It’s amazing to me that people don’t seem to grasp that jumping to a new group with you mouth open and ears closed is a great way to get tossed out of it again with nothing more than bruises to your backside

  2. Well, shoot. I put ‘Writer’ on my business cards. I’ll probably keep doing it.
    Simply put, writing is only a part of who I am. I’m also an amateur scientist, an amateur musician (amateur in the sense that I do it for fun and don’t get paid). I’m more likely to be found performing music or at an SCA event or at a Mensa dinner. You probably won’t see me at a convention, but then you never know how things will turn out.
    I write. I also publish, on Amazon, and do my own promoting. For my most recent book, the fans have done all the promoting, and it’s doing well. I’m just not willing to take the extra time to hobnob with people I don’t know at a convention. Advice? Sure, I’m always willing to hear advice, but I know most of the things I need to do to improve my writing. I’ve gotten advice from other Indies, via emails and blog posts.
    To each his own, Sarah.

    1. My business card has my company title, along with other company information. All of ours do. That way, when we hand them out at a meeting, it helps someone remember who does what in case they need to contact us about an issue. It’s all information that a customer or contact needs to know.

      The question is whether someone needs to know that we write. For free-lance, maybe. For Western fans, it’s like the card carried by Paladin, which marketed his services. If we aren’t doing work for hire, of what value is a card?

      1. My card also lists where my books are available, the series titles, and the titles of the novels.
        Maybe it works better for me because most of the cards are given to potential readers, not fellow authors.

      2. Mine says ‘Science Fiction and Fantasy Stories’ in small print in the upper left hand corner, but only because I’m looking at my card as an advertisement device. I don’t have author or writer on it anywhere.

        Now, if I lived in Europe I could put the word ‘Engineer’ in front of my name because I have an engineering degree, but here in the states people don’t do that (also, unless you have your PE cert, legally you’re not supposed to do that). I do have a business card somewhere with an alphabet soup on it after my name, for all the certs, degree, and other stuff that I’m actually entitled to, but I made it as a joke.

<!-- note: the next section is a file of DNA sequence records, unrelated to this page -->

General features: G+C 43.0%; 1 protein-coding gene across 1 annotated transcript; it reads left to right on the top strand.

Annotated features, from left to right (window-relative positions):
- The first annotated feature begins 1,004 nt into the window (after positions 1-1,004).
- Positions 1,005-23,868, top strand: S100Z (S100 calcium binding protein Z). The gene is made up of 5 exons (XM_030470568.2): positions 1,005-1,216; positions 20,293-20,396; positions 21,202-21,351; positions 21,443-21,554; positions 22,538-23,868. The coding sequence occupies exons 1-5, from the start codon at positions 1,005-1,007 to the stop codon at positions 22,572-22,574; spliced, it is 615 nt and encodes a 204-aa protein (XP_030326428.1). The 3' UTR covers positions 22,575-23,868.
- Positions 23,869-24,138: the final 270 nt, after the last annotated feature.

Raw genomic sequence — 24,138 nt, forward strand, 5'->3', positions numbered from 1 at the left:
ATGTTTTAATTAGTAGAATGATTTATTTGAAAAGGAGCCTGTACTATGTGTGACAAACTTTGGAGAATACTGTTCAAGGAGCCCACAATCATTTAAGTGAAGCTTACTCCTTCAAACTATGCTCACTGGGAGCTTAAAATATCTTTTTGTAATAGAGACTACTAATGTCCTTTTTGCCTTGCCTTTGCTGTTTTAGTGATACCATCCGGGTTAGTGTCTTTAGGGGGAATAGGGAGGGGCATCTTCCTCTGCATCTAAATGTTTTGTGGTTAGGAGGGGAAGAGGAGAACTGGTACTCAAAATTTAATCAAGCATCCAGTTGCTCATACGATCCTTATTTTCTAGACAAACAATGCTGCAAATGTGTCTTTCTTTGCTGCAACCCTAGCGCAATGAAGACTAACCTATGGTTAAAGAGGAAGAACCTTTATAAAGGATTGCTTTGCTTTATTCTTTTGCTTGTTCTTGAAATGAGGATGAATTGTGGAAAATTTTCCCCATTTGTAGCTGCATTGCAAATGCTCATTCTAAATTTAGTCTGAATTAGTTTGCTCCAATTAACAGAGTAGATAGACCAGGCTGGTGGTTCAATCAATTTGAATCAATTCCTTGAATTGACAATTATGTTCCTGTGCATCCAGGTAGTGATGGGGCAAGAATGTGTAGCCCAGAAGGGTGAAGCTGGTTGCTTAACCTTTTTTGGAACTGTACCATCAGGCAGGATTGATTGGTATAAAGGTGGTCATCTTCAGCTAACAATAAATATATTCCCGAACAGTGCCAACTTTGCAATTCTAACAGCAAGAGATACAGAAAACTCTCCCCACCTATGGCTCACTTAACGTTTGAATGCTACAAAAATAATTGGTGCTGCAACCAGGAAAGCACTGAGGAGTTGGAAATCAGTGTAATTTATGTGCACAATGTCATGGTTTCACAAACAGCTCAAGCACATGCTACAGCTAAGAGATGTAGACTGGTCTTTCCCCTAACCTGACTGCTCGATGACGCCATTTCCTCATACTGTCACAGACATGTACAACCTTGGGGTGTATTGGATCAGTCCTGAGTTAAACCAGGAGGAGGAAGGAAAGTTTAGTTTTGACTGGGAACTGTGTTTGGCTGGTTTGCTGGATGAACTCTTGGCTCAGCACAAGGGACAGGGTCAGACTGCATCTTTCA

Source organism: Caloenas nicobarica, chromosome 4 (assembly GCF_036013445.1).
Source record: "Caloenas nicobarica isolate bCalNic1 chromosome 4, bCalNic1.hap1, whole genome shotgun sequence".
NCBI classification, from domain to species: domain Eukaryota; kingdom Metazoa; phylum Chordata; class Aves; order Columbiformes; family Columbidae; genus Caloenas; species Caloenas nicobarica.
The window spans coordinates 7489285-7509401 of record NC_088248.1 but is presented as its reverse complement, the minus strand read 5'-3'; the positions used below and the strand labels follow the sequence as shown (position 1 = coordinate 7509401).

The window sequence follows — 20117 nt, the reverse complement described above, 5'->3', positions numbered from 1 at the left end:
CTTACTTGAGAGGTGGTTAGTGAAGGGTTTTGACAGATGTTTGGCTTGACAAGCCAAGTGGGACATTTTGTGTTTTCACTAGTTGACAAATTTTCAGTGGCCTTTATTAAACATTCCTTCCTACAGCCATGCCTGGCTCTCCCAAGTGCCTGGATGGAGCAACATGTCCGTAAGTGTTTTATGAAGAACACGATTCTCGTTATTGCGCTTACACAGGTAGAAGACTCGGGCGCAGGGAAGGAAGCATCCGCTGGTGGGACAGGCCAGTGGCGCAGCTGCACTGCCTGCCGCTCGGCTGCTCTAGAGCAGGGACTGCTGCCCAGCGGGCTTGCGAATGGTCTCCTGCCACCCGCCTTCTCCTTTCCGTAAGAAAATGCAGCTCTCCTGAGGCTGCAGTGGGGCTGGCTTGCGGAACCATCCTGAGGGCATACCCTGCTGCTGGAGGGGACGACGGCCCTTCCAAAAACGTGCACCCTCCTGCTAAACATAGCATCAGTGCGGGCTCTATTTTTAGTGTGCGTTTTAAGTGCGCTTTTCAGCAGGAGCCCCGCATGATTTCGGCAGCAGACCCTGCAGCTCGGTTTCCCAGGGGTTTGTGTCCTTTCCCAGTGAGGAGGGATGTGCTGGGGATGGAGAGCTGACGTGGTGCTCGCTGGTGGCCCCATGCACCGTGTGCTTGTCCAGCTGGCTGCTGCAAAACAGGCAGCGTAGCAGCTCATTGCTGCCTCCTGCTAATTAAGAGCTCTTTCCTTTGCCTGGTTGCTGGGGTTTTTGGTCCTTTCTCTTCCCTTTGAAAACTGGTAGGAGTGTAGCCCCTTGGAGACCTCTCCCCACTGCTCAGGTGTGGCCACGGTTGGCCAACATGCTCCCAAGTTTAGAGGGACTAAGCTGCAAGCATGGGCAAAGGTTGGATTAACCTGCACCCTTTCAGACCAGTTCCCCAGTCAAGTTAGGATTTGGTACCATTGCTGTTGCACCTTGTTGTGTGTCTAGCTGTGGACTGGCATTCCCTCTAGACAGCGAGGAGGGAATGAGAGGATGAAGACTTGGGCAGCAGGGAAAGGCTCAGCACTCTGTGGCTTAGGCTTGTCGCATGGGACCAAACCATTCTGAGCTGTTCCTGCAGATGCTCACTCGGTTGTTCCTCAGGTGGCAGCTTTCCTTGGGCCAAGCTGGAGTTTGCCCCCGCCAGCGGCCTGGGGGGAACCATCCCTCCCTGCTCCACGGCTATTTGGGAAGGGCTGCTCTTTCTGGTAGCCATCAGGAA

I’m always a bit leery of people who feel they need to use titles before their names, or string tons of stuff after it. Business cards and resumes are about the only place I’ll accept it, and then usually only the later, not the former, because it’s just advertising. But look around at your contemporaries and see if they use titles or not. If the big names aren’t doing it, you shouldn’t be either.

        It’s like putting the word ‘Actor’ before your name. It means you aren’t one, or you wouldn’t have to always be telling everybody. (and yes, I’ve seen people introduce themselves like that).

          1. Enforced In-order Execution of I/O? Sorry; spent some time doing PowerPC assembly.

            I keep trying to get management to let me use “Miscellaneous” as my title. They haven’t gone for it. Yet.

        1. I’ve always felt that people who used “Dr.” as their normal title for social activities are, perhaps, a little too impressed with their achievement (or, like Heinlein’s sad little lizard, have no other distinction to be proud of).

          Though I’ll admit to teasing our daughter-the-pharmacist with “Congratulations. You now have a doctorate in one of the few medically-related fields where people never *call* you Doctor So-and-So either “, I’m much more impressed by those who *don’t* make a big thing about their attainments. Like a coworker (Silicon Valley engineer) that I worked with for over two years before learning he had a doctorate – he had to leave early one day because he was teaching a class at Stanford.

          Putting earned credentials or job titles on a business card makes sense, if your cards are actually helping people reach you for professional reasons. Ditto if you’re doing a business oriented web page.

          Citing credentials where not relevant, especially socially or when using them to shore up an argument-from-authority in an unrelated field, just marks you as a putz.

    2. Er… Shrug. I don’t do many cons these days. It’s just something newbies tend to want to do so, advice.
      As for putting “writer” on your card, when it’s one of many things it’s a “oh, I also do this.” When it’s the only thing….

    3. I do have “author”, on the business cards that I had out at events – in smaller letters under my name – and short list of my most recent books. I do a lot of non-traditional marketing events, and hand out those cards to people who perhaps will buy one of my books later. And I have had a lot of people come to the table, asking, “Are you the author?”